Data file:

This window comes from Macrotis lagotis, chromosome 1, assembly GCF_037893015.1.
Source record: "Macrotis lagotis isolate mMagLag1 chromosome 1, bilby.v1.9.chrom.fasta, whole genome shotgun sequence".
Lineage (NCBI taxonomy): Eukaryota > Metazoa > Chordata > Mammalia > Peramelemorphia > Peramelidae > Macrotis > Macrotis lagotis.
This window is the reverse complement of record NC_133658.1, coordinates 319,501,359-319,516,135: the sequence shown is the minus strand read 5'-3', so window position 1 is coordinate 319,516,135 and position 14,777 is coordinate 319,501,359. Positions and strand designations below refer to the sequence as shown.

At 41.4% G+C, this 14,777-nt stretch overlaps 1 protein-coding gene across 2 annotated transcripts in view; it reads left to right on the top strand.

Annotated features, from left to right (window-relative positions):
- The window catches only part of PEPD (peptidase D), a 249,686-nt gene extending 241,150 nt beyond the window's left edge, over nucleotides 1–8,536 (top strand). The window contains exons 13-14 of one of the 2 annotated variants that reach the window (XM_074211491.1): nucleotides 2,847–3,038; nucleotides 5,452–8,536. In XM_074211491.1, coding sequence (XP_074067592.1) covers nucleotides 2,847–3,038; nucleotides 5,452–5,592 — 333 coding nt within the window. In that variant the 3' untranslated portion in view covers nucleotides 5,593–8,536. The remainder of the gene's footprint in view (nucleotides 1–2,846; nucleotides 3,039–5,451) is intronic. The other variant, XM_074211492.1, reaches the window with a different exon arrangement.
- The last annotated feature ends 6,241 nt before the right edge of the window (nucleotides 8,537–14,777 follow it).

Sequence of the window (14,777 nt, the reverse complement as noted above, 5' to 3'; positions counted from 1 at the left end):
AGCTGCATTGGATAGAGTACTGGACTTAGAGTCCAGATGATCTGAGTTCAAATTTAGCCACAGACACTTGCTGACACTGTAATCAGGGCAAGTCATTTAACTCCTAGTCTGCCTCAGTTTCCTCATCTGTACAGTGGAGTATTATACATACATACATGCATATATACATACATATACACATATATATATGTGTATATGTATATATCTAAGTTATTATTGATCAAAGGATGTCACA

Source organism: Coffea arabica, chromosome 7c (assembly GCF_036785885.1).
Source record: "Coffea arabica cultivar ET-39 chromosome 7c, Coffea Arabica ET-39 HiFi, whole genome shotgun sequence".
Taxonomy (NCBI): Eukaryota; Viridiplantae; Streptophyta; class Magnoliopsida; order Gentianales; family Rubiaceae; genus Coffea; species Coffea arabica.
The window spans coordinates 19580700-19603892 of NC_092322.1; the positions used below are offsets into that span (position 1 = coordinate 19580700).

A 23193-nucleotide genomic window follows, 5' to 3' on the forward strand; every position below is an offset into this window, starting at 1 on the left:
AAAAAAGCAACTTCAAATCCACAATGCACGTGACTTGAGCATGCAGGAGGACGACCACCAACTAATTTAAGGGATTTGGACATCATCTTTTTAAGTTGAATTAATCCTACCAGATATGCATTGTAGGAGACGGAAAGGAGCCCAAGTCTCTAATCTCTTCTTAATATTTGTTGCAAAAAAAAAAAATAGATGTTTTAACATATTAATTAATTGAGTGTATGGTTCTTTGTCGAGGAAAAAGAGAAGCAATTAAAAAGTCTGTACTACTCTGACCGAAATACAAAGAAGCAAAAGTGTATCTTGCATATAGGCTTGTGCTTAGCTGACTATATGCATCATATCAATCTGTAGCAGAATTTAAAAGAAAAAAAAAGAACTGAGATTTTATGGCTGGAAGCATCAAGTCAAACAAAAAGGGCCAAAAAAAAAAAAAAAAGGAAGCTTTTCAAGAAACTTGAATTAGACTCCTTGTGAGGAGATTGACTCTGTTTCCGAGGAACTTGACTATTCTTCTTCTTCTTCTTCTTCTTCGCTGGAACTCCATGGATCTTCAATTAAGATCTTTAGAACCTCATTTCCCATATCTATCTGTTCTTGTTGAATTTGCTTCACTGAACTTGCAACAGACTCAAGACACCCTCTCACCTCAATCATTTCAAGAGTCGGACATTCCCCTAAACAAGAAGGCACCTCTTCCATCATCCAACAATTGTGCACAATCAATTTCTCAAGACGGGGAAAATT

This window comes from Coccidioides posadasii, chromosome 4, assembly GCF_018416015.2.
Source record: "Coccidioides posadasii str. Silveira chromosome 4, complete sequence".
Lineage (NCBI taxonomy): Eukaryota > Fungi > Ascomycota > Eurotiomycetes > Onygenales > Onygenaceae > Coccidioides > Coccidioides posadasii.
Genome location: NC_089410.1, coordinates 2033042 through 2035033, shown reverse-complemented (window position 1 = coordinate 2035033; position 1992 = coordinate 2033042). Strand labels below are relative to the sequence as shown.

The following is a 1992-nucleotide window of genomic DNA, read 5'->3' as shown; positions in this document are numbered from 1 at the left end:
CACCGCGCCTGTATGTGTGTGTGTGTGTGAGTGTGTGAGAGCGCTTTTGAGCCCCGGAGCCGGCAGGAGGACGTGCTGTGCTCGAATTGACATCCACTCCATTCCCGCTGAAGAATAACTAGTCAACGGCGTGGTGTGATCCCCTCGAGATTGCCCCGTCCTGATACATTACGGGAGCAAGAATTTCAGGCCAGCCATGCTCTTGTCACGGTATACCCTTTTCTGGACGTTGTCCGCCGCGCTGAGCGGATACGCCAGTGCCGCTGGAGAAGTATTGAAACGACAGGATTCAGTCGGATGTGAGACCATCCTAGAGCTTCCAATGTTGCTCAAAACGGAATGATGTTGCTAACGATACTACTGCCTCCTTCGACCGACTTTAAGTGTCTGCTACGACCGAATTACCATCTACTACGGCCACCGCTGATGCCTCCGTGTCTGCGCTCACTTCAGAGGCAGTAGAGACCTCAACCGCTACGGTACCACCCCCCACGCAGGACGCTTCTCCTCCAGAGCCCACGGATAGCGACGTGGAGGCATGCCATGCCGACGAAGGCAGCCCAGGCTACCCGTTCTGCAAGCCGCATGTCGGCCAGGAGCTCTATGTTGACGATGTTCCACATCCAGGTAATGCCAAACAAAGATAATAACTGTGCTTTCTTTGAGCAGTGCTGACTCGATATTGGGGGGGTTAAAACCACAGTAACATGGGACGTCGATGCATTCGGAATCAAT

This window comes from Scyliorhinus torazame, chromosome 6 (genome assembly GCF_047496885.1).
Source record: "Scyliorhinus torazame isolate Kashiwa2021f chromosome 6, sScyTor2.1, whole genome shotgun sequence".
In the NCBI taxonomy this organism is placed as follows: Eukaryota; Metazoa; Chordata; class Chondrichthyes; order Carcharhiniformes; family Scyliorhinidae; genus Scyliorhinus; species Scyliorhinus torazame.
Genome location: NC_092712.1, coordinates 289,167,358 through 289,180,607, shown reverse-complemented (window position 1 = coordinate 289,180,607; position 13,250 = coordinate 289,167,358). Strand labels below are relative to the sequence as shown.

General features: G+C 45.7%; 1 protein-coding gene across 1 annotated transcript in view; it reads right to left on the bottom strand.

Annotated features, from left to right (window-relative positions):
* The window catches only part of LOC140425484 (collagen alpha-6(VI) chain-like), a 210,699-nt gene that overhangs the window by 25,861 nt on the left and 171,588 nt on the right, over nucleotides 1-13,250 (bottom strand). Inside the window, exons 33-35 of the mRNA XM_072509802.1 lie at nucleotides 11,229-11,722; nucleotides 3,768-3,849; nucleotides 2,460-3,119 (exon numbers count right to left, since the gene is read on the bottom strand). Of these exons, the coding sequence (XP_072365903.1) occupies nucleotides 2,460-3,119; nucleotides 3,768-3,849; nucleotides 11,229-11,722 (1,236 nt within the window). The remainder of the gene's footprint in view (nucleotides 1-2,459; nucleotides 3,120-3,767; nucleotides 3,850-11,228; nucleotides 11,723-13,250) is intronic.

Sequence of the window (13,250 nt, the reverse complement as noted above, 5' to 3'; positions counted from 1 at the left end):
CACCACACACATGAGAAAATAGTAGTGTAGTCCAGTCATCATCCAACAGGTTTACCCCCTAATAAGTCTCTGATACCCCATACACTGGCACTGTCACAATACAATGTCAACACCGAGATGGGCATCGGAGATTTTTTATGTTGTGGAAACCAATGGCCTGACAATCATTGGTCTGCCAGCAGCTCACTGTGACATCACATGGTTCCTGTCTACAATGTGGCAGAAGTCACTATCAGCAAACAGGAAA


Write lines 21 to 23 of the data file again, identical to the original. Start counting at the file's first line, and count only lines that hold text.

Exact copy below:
The following is a 1992-nucleotide window of genomic DNA, read 5'->3' as shown; positions in this document are numbered from 1 at the left end:
CACCGCGCCTGTATGTGTGTGTGTGTGTGAGTGTGTGAGAGCGCTTTTGAGCCCCGGAGCCGGCAGGAGGACGTGCTGTGCTCGAATTGACATCCACTCCATTCCCGCTGAAGAATAACTAGTCAACGGCGTGGTGTGATCCCCTCGAGATTGCCCCGTCCTGATACATTACGGGAGCAAGAATTTCAGGCCAGCCATGCTCTTGTCACGGTATACCCTTTTCTGGACGTTGTCCGCCGCGCTGAGCGGATACGCCAGTGCCGCTGGAGAAGTATTGAAACGACAGGATTCAGTCGGATGTGAGACCATCCTAGAGCTTCCAATGTTGCTCAAAACGGAATGATGTTGCTAACGATACTACTGCCTCCTTCGACCGACTTTAAGTGTCTGCTACGACCGAATTACCATCTACTACGGCCACCGCTGATGCCTCCGTGTCTGCGCTCACTTCAGAGGCAGTAGAGACCTCAACCGCTACGGTACCACCCCCCACGCAGGACGCTTCTCCTCCAGAGCCCACGGATAGCGACGTGGAGGCATGCCATGCCGACGAAGGCAGCCCAGGCTACCCGTTCTGCAAGCCGCATGTCGGCCAGGAGCTCTATGTTGACGATGTTCCACATCCAGGTAATGCCAAACAAAGATAATAACTGTGCTTTCTTTGAGCAGTGCTGACTCGATATTGGGGGGGTTAAAACCACAGTAACATGGGACGTCGATGCATTCGGAATCAAT

This window comes from Scyliorhinus torazame, chromosome 6 (genome assembly GCF_047496885.1).